Artists Nick Cave, Nathalie Djurberg, Hans Berg, Cao Fei, Carsten Höller, Pipilotti Rist and John Giorno have created a series of “installations” for an augmented reality tour through Central Park. Sponsored by Apple and the New Museum, the walking tours are open and free to the public as of this weekend, but reservations are filling up quickly.
Apple began an initiative called [AR]T where augmented art is featured in a number of guided walks in major cities throughout the US. All start from an Apple store. In New York, this store is on Fifth Avenue and East 58th Street. The participants are given headphones and an iPhone; the art can’t be downloaded on a personal phone. The viewers head into Central Park, and at various stops along the tour, the art appears on the iPhone screen, floating or otherwise interacting with its leafy surroundings. There is also a virtual exhibit in every Apple store by artist Nick Cave.
This is one of the great new mediums for art: the world itself.
Augmented reality technology gives those willing to learn the ability to create visual and auditory artifacts through software. These artifacts can interact with or play off the view, location, or other inputs of the device in question. Users can hold up their phone to a statue and see a snake wind its way up. Walking into certain locations could activate information or art relevant to them. Along with this, users can interact with that art or information, making the medium as much a product of its environment as of its interplay with the user.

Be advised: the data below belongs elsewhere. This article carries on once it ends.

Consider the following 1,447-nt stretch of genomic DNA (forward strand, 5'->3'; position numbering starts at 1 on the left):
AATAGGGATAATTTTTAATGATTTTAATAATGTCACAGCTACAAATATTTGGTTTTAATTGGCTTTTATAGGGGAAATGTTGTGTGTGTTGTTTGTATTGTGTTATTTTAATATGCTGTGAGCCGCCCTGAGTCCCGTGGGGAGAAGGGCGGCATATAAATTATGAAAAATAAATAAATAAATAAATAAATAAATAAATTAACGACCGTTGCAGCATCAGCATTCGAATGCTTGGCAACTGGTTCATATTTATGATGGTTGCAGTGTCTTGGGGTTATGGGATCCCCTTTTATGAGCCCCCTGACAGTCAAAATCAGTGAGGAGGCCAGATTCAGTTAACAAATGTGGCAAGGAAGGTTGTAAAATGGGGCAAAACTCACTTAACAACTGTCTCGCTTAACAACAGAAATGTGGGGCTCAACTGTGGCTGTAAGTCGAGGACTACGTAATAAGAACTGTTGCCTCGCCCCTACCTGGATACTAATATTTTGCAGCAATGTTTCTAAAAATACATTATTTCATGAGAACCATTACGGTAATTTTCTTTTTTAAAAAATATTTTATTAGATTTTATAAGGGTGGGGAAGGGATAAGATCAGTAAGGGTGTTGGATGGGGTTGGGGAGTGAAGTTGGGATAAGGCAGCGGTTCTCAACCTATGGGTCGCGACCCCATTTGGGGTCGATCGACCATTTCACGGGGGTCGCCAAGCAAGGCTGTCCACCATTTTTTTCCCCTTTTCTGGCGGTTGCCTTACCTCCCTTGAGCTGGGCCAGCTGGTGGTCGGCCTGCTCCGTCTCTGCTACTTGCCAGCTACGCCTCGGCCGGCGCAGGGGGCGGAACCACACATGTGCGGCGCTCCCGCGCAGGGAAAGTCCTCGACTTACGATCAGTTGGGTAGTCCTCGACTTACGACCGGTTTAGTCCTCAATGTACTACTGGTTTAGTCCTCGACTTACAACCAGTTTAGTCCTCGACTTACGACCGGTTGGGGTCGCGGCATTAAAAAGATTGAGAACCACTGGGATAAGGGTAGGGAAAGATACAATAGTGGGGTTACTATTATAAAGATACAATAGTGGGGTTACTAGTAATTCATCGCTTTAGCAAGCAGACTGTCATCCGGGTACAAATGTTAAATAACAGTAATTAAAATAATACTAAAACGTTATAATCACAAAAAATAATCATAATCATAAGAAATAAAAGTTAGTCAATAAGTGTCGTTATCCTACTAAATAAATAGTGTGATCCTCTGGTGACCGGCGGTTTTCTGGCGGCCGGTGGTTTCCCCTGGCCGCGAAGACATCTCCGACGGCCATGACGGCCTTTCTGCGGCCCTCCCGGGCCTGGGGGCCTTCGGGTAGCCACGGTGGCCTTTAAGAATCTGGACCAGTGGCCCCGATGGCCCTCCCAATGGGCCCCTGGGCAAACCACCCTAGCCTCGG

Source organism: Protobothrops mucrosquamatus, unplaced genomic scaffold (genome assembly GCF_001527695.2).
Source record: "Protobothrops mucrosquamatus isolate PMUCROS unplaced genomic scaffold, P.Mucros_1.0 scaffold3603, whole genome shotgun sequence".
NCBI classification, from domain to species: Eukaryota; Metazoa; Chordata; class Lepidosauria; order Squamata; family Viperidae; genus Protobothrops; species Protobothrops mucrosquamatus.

AR also has recreational applications.
A popular example of AR used for play is the game Pokémon Go. The game lets users walk around the real world, and see virtual Pokémon in their parks, offices and homes. They then attempt to fight or capture them using the on screen controls. The line between the real world and the interactive elements can often blend and even blur easily with augmented reality.
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The applications of augmented reality, both aesthetic and functional, are vast. And the more artists are willing to embrace and master new technologies, particularly such visual technologies as augmented reality, the more room they’ll have to explore different concepts and mediums. While skill in many of these new technologies often implies some level of software expertise, the reward can be substantial. New experiences can be created that were difficult or impossible in older mediums. These technologies also present a path where artists and IT experts can collaborate and combine their skills to a greater whole.
Apple stores will also feature a lab for exploring augmented reality technologies and learning how to use and create your own. Additionally, Coursera offers multiple free learning classes for AR along with Udacity, and Udemy offers paid courses.Join the Upper West Side newsletter: